When do you want to know?
“I just can’t retire,” people sometimes tell me when they come in for a consultation. They don’t see how they could do without that paycheck or how they could sell their business.
My question back is, “So when do you want to know when you can retire financially? Because I bet you would be making some different choices if you knew it could happen way sooner than you thought possible.”
There are a lot of nuances to that decision.
Today’s typical retirees could have up to three sources of income. They’ll have Social Security; they’ll have some sort of defined benefit or defined contribution plan (401(k), 403(b), pension), whether they’re self-employed or not; and then they will have their private accumulated assets, which could be IRAs, personal savings, personal investments, equity, and property, etc.
Retirement planning also includes determining the legacy that you wish to leave. As you approach this phase of life when your money will work for you instead of you continuing to work for money, you have three basic questions to answer. We pose those questions to all our clients: Do you want to spend more, give more, or leave more? One of those three, or a combination, is what’s going to end up happening.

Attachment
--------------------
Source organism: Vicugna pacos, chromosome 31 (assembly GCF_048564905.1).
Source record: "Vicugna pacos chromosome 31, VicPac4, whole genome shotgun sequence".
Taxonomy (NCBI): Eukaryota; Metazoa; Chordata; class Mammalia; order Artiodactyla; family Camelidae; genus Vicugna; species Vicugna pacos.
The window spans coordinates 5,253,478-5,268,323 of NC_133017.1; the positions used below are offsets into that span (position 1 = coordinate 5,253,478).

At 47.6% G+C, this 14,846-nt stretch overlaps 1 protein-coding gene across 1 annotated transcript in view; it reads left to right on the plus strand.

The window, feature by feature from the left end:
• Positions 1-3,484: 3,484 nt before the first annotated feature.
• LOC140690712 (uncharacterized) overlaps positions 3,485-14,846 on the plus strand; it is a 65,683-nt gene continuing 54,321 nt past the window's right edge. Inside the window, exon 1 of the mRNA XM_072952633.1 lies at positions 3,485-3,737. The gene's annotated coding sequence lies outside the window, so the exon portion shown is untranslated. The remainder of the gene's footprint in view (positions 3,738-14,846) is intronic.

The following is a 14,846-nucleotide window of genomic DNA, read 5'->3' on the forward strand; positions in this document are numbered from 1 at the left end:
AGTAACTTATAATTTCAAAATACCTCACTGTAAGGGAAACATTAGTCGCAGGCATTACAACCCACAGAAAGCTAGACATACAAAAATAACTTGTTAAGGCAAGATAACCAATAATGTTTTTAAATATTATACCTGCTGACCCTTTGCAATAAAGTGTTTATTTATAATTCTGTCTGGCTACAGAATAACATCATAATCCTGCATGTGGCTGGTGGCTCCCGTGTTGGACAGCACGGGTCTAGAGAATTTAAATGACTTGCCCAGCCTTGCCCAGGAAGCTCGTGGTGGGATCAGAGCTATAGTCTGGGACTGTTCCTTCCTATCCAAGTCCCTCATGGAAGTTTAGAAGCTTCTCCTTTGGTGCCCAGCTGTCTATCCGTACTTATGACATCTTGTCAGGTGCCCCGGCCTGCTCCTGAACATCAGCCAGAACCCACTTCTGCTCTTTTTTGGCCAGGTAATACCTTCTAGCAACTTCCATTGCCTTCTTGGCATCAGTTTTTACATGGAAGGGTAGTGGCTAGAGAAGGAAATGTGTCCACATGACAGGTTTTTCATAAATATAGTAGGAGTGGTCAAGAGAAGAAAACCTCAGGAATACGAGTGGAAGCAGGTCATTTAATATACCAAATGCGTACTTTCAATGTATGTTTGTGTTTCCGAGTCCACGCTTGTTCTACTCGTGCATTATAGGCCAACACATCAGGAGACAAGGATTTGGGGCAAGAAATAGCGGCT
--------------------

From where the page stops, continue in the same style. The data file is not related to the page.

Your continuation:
Maybe you know some of the answers; most people wonder where to begin. Let me reassure you that you are not alone.
Exactly who is the head coach?
This is a big one! As a 30-year veteran of the financial services industry, and a coach to advisors and their practices, the one thing I can tell you is that most advisors are winging it! That doesn’t mean they aren’t talented, or trustworthy, or can’t deliver results. It just means that they do not have a repeatable, predictable, unflappable process that works in all market conditions. Here is something else: the term “financial advisor” is too generic. Most advisors are actually wealth managers – they look after your money. Contrast that to a comprehensive financial planner who is also a fiduciary, legally bound to act in your best interest – a big difference.
Why does it matter? If you were the owner of a professional sports franchise, you could hire a head coach to coordinate all of the specialty team coaches and players on the field. You could simply tell them what you want to achieve—a better record than last year, going to the divisional playoffs, or winning the big show. Their job is to worry about the day-to-day and to make it happen. Your head coach’s qualifications would likely be more significant than they played football in high school.
Does your ensemble team have the expertise and resources to be the head coach of your financial plan? A financial planner requires the leadership abilities to coordinate all of those players: risk management, wealth management, planning, tax, and legal. He or she must know enough about each of those particular disciplines to recognize when it is time to call in a specialist.